• Truth to be told, I wasn’t sure if it’s a pilot or a special, either, but Dick DeBartolo referred to it as a pilot, hence my justification for including it here.

    • We had to add a pan effect on a 90 degree tilt for the scene to work at all, and that’s what Chris didn’t care for.

      Just watching it right now, I suppose the entire shot probably didn’t need any special camera movements if it remained as a fixed spot the whole time without that added zoom and pan that happens. I felt you did a fine job on these guys.

      We were never told anything about the special being a TV pilot at all! It was never referred to as anything but a TV special.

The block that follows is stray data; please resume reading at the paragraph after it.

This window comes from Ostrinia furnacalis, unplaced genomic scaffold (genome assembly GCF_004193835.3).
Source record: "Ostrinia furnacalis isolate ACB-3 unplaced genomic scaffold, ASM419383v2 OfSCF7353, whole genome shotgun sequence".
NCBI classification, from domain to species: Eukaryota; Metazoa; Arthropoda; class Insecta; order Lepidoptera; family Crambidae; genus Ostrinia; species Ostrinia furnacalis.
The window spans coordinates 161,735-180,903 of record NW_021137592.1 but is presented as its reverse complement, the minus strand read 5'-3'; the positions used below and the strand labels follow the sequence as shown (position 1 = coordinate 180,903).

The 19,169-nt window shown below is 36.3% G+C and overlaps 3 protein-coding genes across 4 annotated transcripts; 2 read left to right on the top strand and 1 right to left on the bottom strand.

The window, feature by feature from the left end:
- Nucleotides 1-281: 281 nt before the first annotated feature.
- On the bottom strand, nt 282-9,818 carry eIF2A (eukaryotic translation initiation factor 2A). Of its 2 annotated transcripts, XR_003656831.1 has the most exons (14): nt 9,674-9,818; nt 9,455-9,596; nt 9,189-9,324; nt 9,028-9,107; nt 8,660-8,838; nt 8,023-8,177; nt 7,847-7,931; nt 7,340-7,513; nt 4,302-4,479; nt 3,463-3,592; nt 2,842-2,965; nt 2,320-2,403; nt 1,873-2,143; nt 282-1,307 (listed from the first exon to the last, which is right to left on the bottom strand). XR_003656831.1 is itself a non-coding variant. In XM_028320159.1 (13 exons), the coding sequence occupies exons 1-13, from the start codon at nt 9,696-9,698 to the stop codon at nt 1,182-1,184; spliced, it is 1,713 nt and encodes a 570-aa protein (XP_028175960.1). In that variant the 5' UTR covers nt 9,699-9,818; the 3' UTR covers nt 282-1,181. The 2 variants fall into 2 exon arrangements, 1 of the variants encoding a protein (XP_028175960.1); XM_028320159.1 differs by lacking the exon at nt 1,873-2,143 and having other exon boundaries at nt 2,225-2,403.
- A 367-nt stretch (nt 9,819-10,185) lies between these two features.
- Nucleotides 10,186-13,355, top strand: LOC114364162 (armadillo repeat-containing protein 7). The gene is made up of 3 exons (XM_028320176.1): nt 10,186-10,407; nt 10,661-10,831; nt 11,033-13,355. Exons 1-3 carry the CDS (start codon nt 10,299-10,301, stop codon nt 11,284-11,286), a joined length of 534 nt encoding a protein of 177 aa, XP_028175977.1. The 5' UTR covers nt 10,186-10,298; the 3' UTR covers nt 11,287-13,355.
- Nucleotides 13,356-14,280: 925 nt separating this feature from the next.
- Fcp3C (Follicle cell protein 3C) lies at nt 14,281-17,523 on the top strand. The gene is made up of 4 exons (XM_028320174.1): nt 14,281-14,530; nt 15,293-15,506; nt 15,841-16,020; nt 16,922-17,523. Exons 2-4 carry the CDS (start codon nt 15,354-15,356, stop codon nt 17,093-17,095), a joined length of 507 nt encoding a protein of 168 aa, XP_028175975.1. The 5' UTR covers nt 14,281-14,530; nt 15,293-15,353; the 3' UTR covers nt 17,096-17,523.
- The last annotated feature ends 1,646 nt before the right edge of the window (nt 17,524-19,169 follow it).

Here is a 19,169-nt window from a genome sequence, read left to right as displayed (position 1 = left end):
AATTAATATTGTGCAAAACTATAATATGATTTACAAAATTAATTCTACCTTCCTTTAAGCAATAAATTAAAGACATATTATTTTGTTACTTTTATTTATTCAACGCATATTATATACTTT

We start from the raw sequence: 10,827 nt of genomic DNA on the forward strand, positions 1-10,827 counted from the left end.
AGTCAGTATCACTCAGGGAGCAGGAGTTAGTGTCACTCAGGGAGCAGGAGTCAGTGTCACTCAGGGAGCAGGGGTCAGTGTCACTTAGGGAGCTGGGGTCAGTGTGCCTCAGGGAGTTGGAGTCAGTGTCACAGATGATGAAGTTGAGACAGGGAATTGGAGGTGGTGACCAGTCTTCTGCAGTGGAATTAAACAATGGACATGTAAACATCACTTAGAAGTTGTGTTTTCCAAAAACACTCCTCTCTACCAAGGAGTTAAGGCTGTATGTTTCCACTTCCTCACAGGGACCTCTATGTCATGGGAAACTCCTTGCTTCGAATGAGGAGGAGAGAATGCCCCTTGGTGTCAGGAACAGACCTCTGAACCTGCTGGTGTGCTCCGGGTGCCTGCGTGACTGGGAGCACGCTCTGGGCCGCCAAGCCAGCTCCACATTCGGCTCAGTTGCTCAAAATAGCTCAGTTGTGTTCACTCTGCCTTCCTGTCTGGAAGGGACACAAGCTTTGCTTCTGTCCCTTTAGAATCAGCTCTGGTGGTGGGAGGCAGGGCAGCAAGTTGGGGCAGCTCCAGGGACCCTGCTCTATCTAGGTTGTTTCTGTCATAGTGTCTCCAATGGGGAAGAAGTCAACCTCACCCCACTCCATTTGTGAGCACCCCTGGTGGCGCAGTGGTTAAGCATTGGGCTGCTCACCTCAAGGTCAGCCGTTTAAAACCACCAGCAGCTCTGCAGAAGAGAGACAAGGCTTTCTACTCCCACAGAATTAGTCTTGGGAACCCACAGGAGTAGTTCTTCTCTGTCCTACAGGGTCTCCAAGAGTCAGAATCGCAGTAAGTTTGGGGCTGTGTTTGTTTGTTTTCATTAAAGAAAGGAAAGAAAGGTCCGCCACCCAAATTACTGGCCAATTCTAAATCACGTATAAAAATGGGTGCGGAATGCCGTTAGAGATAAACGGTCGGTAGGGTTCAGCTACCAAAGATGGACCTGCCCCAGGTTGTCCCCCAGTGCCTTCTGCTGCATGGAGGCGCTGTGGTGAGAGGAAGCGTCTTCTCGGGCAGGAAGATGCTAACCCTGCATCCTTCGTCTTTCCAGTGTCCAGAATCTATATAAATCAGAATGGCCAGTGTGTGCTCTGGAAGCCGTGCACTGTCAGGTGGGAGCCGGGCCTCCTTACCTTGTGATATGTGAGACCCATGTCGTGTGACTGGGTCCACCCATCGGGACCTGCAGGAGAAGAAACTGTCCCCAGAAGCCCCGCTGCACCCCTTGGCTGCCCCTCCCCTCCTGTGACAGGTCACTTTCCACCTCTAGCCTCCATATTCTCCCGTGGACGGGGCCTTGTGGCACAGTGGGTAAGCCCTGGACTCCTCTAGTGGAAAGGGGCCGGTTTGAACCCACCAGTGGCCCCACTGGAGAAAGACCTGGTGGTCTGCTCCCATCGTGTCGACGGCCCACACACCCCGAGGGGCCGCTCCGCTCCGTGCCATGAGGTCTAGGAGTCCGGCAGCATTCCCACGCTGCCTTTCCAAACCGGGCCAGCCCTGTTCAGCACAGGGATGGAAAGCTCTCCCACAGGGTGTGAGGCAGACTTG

Whatever the case, it was something (committed to film at that).

  • Remarkably similar in tone, “The Joey Jingle Show” would appear to be a direct predecessor of The Tomfoolery Show http://www.youtube.com/watch?v=Wo0DjdCn6pk.

    Too bad Crippen didn’t submit this pilot a few years later, when its whimsical non-violent approach would have been more in vogue, than during the height of the rock-’em, sock-’em superhero era.

  • Didn’t Joey Ahlbum also worked on a Cartoon Network pilot about former circus animals looking for a new gig?

    Also, I believe one of the voice of the “Thunder Lizards” pilot is Muppet performer, David Ruddman who currently perfoms Cookie Monster nowardays. Ruddman’s production company also did the recent “Scooby Doo” puppet feature.

  • I liked the MAD pilot and the Thunder Lizards. Just imagine if the Thunder Lizards was made into a series.

  • Joey Ahlburn also animated some offbeat “Nick At Nite” bumpers in the late ’80s……….